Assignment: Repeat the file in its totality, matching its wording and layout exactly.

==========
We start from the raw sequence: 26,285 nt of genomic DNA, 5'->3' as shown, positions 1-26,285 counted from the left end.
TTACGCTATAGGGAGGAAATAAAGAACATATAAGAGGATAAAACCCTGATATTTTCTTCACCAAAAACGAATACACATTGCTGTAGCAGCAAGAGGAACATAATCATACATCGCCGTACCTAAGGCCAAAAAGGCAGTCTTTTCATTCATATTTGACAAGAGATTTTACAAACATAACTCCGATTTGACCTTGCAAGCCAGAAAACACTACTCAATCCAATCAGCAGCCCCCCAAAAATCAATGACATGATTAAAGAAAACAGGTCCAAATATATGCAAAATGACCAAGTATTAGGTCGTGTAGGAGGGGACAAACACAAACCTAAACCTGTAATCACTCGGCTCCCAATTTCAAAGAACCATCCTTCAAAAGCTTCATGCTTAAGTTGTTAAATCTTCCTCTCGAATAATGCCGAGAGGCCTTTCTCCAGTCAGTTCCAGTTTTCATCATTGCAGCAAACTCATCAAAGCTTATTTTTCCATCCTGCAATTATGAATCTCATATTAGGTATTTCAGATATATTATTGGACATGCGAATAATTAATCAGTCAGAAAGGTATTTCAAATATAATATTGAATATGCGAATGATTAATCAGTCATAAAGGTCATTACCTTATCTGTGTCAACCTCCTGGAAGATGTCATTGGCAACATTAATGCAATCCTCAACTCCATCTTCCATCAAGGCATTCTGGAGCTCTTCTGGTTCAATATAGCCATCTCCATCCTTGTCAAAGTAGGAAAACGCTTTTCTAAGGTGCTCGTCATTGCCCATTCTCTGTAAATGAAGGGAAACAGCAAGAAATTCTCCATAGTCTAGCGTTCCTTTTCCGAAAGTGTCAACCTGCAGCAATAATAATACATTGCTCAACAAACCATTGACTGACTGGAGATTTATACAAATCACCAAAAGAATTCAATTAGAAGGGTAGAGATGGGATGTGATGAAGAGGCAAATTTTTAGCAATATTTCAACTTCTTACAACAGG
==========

We start from the raw sequence: 26,285 nt of genomic DNA, 5'->3' as shown, positions 1-26,285 counted from the left end.
TTACGCTATAGGGAGGAAATAAAGAACATATAAGAGGATAAAACCCTGATATTTTCTTCACCAAAAACGAATACACATTGCTGTAGCAGCAAGAGGAACATAATCATACATCGCCGTACCTAAGGCCAAAAAGGCAGTCTTTTCATTCATATTTGACAAGAGATTTTACAAACATAACTCCGATTTGACCTTGCAAGCCAGAAAACACTACTCAATCCAATCAGCAGCCCCCCAAAAATCAATGACATGATTAAAGAAAACAGGTCCAAATATATGCAAAATGACCAAGTATTAGGTCGTGTAGGAGGGGACAAACACAAACCTAAACCTGTAATCACTCGGCTCCCAATTTCAAAGAACCATCCTTCAAAAGCTTCATGCTTAAGTTGTTAAATCTTCCTCTCGAATAATGCCGAGAGGCCTTTCTCCAGTCAGTTCCAGTTTTCATCATTGCAGCAAACTCATCAAAGCTTATTTTTCCATCCTGCAATTATGAATCTCATATTAGGTATTTCAGATATATTATTGGACATGCGAATAATTAATCAGTCAGAAAGGTATTTCAAATATAATATTGAATATGCGAATGATTAATCAGTCATAAAGGTCATTACCTTATCTGTGTCAACCTCCTGGAAGATGTCATTGGCAACATTAATGCAATCCTCAACTCCATCTTCCATCAAGGCATTCTGGAGCTCTTCTGGTTCAATATAGCCATCTCCATCCTTGTCAAAGTAGGAAAACGCTTTTCTAAGGTGCTCGTCATTGCCCATTCTCTGTAAATGAAGGGAAACAGCAAGAAATTCTCCATAGTCTAGCGTTCCTTTTCCGAAAGTGTCAACCTGCAGCAATAATAATACATTGCTCAACAAACCATTGACTGACTGGAGATTTATACAAATCACCAAAAGAATTCAATTAGAAGGGTAGAGATGGGATGTGATGAAGAGGCAAATTTTTAGCAATATTTCAACTTCTTACAACAGG